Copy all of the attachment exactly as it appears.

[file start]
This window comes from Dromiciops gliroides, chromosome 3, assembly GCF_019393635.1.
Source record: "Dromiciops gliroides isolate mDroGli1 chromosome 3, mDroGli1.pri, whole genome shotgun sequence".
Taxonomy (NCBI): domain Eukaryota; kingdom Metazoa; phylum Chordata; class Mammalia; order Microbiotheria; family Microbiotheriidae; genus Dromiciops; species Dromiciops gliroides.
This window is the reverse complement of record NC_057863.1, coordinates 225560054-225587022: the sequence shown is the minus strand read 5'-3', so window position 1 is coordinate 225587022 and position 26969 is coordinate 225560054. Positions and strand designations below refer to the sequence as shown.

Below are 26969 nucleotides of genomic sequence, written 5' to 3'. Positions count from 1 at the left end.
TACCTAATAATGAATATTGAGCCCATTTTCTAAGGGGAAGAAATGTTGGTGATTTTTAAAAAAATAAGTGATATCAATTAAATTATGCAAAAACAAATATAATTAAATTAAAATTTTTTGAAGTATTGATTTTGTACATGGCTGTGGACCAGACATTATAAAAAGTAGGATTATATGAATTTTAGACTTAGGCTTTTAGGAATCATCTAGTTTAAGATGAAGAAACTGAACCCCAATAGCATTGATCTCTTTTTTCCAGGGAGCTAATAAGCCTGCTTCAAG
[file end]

This window comes from Dromiciops gliroides, chromosome 3, assembly GCF_019393635.1.
Source record: "Dromiciops gliroides isolate mDroGli1 chromosome 3, mDroGli1.pri, whole genome shotgun sequence".
Taxonomy (NCBI): domain Eukaryota; kingdom Metazoa; phylum Chordata; class Mammalia; order Microbiotheria; family Microbiotheriidae; genus Dromiciops; species Dromiciops gliroides.
This window is the reverse complement of record NC_057863.1, coordinates 225560054-225587022: the sequence shown is the minus strand read 5'-3', so window position 1 is coordinate 225587022 and position 26969 is coordinate 225560054. Positions and strand designations below refer to the sequence as shown.

Below are 26969 nucleotides of genomic sequence, written 5' to 3'. Positions count from 1 at the left end.
TACCTAATAATGAATATTGAGCCCATTTTCTAAGGGGAAGAAATGTTGGTGATTTTTAAAAAAATAAGTGATATCAATTAAATTATGCAAAAACAAATATAATTAAATTAAAATTTTTTGAAGTATTGATTTTGTACATGGCTGTGGACCAGACATTATAAAAAGTAGGATTATATGAATTTTAGACTTAGGCTTTTAGGAATCATCTAGTTTAAGATGAAGAAACTGAACCCCAATAGCATTGATCTCTTTTTTCCAGGGAGCTAATAAGCCTGCTTCAAG